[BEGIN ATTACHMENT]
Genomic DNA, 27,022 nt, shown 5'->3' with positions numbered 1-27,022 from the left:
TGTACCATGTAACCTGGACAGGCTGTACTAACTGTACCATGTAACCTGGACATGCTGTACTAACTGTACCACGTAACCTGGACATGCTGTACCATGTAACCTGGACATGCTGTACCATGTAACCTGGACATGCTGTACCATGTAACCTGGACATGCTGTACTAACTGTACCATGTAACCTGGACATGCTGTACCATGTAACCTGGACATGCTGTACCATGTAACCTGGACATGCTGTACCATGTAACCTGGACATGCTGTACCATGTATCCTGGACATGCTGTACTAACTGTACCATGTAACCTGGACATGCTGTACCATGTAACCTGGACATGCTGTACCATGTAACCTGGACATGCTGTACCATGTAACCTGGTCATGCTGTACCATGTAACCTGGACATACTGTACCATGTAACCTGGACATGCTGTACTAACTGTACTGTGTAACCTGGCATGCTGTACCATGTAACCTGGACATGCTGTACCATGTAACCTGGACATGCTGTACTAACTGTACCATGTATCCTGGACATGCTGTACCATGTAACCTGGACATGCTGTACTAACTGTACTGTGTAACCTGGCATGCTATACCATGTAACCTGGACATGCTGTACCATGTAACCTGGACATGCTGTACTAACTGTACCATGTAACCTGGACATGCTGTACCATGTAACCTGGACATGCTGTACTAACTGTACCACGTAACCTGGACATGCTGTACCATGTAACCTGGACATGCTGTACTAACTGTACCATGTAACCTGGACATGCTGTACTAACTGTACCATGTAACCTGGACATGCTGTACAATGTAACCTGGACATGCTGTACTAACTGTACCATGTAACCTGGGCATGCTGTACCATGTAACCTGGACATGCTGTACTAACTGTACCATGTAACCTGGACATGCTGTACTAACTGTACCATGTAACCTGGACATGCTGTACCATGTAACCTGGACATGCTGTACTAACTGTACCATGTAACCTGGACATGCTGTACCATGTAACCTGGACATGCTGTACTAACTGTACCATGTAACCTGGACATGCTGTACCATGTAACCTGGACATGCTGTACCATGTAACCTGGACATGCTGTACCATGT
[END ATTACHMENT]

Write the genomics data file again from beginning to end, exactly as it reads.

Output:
Genomic DNA, 27,022 nt, shown 5'->3' with positions numbered 1-27,022 from the left:
TGTACCATGTAACCTGGACAGGCTGTACTAACTGTACCATGTAACCTGGACATGCTGTACTAACTGTACCACGTAACCTGGACATGCTGTACCATGTAACCTGGACATGCTGTACCATGTAACCTGGACATGCTGTACCATGTAACCTGGACATGCTGTACTAACTGTACCATGTAACCTGGACATGCTGTACCATGTAACCTGGACATGCTGTACCATGTAACCTGGACATGCTGTACCATGTAACCTGGACATGCTGTACCATGTATCCTGGACATGCTGTACTAACTGTACCATGTAACCTGGACATGCTGTACCATGTAACCTGGACATGCTGTACCATGTAACCTGGACATGCTGTACCATGTAACCTGGTCATGCTGTACCATGTAACCTGGACATACTGTACCATGTAACCTGGACATGCTGTACTAACTGTACTGTGTAACCTGGCATGCTGTACCATGTAACCTGGACATGCTGTACCATGTAACCTGGACATGCTGTACTAACTGTACCATGTATCCTGGACATGCTGTACCATGTAACCTGGACATGCTGTACTAACTGTACTGTGTAACCTGGCATGCTATACCATGTAACCTGGACATGCTGTACCATGTAACCTGGACATGCTGTACTAACTGTACCATGTAACCTGGACATGCTGTACCATGTAACCTGGACATGCTGTACTAACTGTACCACGTAACCTGGACATGCTGTACCATGTAACCTGGACATGCTGTACTAACTGTACCATGTAACCTGGACATGCTGTACTAACTGTACCATGTAACCTGGACATGCTGTACAATGTAACCTGGACATGCTGTACTAACTGTACCATGTAACCTGGGCATGCTGTACCATGTAACCTGGACATGCTGTACTAACTGTACCATGTAACCTGGACATGCTGTACTAACTGTACCATGTAACCTGGACATGCTGTACCATGTAACCTGGACATGCTGTACTAACTGTACCATGTAACCTGGACATGCTGTACCATGTAACCTGGACATGCTGTACTAACTGTACCATGTAACCTGGACATGCTGTACCATGTAACCTGGACATGCTGTACCATGTAACCTGGACATGCTGTACCATGT